Every year, October 31 becomes the most terrifying night of the year, Halloween, which gives way to All Saints’ Day, when deceased relatives are remembered.
This day is the Christianization of a much older pagan holiday, held in the Middle Ages with the intention of including the people, then reluctant to leave their customs, in the new Christian religion.
So, although it has been changing over the years and new elements have been added, its origin dates back to Samhain, a party celebrated by the Celts, a town that arrived in Europe between 1,200 900 BC and that spread throughout most of the continent between the 5th and 6th centuries BC, especially in Spain, the United Kingdom and Ireland.
The ancient Celtic peoples, at the end of October, used to celebrate a great party to commemorate “the end of the harvest” , baptized with the Gaelic word of Samhain. It means, etymologically, ‘the end of summer’ .
This holiday represented the time of the year when the ancient Celts stored provisions for winter and sacrificed animals. Harvest time was running out, and thereafter, the days would be shorter and the nights longer.
The Celts believed that on this night of Samhain (today Halloween night), the spirits of the dead returned to visit the world of mortals. They lit big fires to scare away evil spirits. It was the night party welcome to the New Year.
The custom was to leave food and sweets outside their homes and light candles to help the souls of the dead find their way to the light and rest next to the Sun god, in the Summer Lands.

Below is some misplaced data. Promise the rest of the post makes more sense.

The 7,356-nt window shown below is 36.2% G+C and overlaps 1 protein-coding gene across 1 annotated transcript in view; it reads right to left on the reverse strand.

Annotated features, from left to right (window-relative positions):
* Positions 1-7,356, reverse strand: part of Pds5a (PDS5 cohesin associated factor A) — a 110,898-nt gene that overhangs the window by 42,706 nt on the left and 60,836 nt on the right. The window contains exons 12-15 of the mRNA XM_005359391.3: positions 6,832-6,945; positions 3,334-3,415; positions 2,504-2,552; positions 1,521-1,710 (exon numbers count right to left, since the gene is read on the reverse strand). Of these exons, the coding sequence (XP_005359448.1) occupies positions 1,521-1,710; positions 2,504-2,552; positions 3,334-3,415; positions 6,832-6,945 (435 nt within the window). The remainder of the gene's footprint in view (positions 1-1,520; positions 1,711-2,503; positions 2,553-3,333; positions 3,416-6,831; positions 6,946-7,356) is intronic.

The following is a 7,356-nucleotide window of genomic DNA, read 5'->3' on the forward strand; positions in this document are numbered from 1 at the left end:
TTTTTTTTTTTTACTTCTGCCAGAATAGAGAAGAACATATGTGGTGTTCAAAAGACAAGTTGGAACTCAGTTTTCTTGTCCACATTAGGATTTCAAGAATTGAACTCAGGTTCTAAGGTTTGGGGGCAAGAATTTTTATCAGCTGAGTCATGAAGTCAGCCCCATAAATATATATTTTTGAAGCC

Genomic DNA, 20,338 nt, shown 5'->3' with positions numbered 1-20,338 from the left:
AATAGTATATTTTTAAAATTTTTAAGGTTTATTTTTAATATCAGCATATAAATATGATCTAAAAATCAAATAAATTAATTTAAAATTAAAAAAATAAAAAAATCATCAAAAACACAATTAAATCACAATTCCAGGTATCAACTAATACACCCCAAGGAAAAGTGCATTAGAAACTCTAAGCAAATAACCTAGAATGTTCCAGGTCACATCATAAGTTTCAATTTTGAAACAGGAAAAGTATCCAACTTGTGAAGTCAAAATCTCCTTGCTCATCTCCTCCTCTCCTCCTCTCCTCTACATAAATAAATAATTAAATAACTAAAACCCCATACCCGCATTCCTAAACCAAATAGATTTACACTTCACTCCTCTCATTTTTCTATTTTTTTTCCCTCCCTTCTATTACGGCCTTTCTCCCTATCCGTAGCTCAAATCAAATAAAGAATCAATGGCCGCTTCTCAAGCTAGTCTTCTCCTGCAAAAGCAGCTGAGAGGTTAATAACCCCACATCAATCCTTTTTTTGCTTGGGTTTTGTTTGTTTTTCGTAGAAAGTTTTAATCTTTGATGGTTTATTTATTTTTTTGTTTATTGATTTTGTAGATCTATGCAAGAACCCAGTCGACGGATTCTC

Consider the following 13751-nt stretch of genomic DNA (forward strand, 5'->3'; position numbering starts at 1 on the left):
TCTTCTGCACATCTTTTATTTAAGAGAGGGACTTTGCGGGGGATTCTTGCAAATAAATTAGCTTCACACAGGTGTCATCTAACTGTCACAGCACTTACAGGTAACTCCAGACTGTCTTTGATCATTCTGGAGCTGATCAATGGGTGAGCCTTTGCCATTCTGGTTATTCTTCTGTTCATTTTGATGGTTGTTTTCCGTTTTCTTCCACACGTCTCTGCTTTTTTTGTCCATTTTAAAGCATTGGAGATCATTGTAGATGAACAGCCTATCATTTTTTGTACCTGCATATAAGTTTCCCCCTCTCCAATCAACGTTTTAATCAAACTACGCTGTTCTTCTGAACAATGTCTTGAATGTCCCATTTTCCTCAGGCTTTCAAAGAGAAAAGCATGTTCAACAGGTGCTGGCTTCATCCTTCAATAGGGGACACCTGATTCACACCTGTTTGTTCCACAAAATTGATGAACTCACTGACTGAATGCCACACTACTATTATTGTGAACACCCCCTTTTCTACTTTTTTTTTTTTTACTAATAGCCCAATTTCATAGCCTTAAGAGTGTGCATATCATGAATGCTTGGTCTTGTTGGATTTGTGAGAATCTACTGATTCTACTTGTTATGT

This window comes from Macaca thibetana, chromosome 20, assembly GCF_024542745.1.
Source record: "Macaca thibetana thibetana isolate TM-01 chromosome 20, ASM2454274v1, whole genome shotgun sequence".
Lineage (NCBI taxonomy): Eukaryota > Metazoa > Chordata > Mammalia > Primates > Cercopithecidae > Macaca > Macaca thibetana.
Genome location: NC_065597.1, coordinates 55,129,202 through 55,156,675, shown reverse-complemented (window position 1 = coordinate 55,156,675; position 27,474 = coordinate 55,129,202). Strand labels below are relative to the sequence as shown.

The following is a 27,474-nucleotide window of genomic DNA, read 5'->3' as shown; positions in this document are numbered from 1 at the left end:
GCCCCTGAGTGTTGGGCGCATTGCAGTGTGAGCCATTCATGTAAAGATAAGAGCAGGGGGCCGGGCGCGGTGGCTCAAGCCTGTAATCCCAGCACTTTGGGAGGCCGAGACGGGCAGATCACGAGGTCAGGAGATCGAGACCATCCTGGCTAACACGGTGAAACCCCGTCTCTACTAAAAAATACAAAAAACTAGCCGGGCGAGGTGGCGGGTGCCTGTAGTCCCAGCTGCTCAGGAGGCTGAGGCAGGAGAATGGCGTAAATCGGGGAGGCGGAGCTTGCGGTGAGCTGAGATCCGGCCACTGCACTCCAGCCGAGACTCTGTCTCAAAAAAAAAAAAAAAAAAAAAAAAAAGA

Samhain’s night has now become Halloween night. An example of this is the old tradition of leaving food for the dead, today represented in children who, disguised, go from house to house, asking for sweets, with the phrase ‘trick or treat’ (trick or treat).
Apparently, the Celts were collecting food around the houses for offerings to their gods. Rituals for those who prepared a large hollow turnip with burning coals inside, representing the spirit they believed empowered them.
On that magical night of rituals, the night of Samhain, the door opened to the beyond and the living and the dead had the opportunity to communicate.
After the Romanization of the Celtic peoples – with some exception as is the case in Ireland – and, although the religion of the Druids came to disappear; The primitive ‘Samhain’ managed to survive by preserving much of his spirit and some of his rites.
Thus, the tradition will be collected and will be extended by the peoples of medieval Europe, especially those of Celtic origin, who traditionally hollowed turnips and inside they put burning coal to illuminate the way back to the world of the living to their relatives dearest dead by welcoming them, while protecting themselves from evil spirits.
With the rise of the new religion – Christianity – the pagan holiday was later Christianized as ‘All Saints’ Day (the English translation is, “All Hallow’s Eve”, hence the current expression of ‘Hallowe’ in ‘ ).